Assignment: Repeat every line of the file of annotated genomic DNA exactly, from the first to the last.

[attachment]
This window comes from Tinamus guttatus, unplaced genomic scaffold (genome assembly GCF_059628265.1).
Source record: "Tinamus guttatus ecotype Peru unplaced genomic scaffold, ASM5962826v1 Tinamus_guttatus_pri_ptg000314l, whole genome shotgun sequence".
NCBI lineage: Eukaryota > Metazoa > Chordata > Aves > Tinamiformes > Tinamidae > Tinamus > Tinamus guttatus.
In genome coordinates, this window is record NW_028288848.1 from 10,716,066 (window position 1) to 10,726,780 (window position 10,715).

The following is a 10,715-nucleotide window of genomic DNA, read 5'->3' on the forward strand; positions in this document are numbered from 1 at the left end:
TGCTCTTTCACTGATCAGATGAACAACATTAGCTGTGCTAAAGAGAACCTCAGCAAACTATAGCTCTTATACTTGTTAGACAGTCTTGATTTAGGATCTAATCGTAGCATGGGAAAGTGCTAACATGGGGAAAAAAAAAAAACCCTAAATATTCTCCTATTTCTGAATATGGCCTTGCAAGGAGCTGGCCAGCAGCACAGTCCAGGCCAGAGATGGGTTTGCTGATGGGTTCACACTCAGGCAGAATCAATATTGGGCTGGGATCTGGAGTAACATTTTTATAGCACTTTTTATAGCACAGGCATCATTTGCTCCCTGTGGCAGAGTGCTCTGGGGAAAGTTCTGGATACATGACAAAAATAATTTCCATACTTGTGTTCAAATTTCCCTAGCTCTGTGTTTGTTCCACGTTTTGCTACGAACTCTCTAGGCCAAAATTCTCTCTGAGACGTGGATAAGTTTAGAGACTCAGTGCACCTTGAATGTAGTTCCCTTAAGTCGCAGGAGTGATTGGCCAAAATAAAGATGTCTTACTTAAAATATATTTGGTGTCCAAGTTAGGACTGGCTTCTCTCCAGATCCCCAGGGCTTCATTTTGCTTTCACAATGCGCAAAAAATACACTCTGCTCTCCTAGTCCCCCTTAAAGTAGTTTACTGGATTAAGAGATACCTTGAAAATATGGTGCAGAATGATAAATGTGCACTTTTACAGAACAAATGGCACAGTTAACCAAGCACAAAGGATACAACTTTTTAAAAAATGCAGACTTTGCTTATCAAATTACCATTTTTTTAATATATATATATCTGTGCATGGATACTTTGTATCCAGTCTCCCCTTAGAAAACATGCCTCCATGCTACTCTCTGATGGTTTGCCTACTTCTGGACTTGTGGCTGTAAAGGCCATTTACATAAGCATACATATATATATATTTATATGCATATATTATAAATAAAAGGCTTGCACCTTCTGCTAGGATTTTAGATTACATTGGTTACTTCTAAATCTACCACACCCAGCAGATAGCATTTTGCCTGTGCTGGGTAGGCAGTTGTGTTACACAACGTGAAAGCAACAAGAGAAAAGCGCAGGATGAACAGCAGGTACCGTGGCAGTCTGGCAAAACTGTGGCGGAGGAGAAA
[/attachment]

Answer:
This window comes from Tinamus guttatus, unplaced genomic scaffold (genome assembly GCF_059628265.1).
Source record: "Tinamus guttatus ecotype Peru unplaced genomic scaffold, ASM5962826v1 Tinamus_guttatus_pri_ptg000314l, whole genome shotgun sequence".
NCBI lineage: Eukaryota > Metazoa > Chordata > Aves > Tinamiformes > Tinamidae > Tinamus > Tinamus guttatus.
In genome coordinates, this window is record NW_028288848.1 from 10,716,066 (window position 1) to 10,726,780 (window position 10,715).

The following is a 10,715-nucleotide window of genomic DNA, read 5'->3' on the forward strand; positions in this document are numbered from 1 at the left end:
TGCTCTTTCACTGATCAGATGAACAACATTAGCTGTGCTAAAGAGAACCTCAGCAAACTATAGCTCTTATACTTGTTAGACAGTCTTGATTTAGGATCTAATCGTAGCATGGGAAAGTGCTAACATGGGGAAAAAAAAAAAACCCTAAATATTCTCCTATTTCTGAATATGGCCTTGCAAGGAGCTGGCCAGCAGCACAGTCCAGGCCAGAGATGGGTTTGCTGATGGGTTCACACTCAGGCAGAATCAATATTGGGCTGGGATCTGGAGTAACATTTTTATAGCACTTTTTATAGCACAGGCATCATTTGCTCCCTGTGGCAGAGTGCTCTGGGGAAAGTTCTGGATACATGACAAAAATAATTTCCATACTTGTGTTCAAATTTCCCTAGCTCTGTGTTTGTTCCACGTTTTGCTACGAACTCTCTAGGCCAAAATTCTCTCTGAGACGTGGATAAGTTTAGAGACTCAGTGCACCTTGAATGTAGTTCCCTTAAGTCGCAGGAGTGATTGGCCAAAATAAAGATGTCTTACTTAAAATATATTTGGTGTCCAAGTTAGGACTGGCTTCTCTCCAGATCCCCAGGGCTTCATTTTGCTTTCACAATGCGCAAAAAATACACTCTGCTCTCCTAGTCCCCCTTAAAGTAGTTTACTGGATTAAGAGATACCTTGAAAATATGGTGCAGAATGATAAATGTGCACTTTTACAGAACAAATGGCACAGTTAACCAAGCACAAAGGATACAACTTTTTAAAAAATGCAGACTTTGCTTATCAAATTACCATTTTTTTAATATATATATATCTGTGCATGGATACTTTGTATCCAGTCTCCCCTTAGAAAACATGCCTCCATGCTACTCTCTGATGGTTTGCCTACTTCTGGACTTGTGGCTGTAAAGGCCATTTACATAAGCATACATATATATATATTTATATGCATATATTATAAATAAAAGGCTTGCACCTTCTGCTAGGATTTTAGATTACATTGGTTACTTCTAAATCTACCACACCCAGCAGATAGCATTTTGCCTGTGCTGGGTAGGCAGTTGTGTTACACAACGTGAAAGCAACAAGAGAAAAGCGCAGGATGAACAGCAGGTACCGTGGCAGTCTGGCAAAACTGTGGCGGAGGAGAAA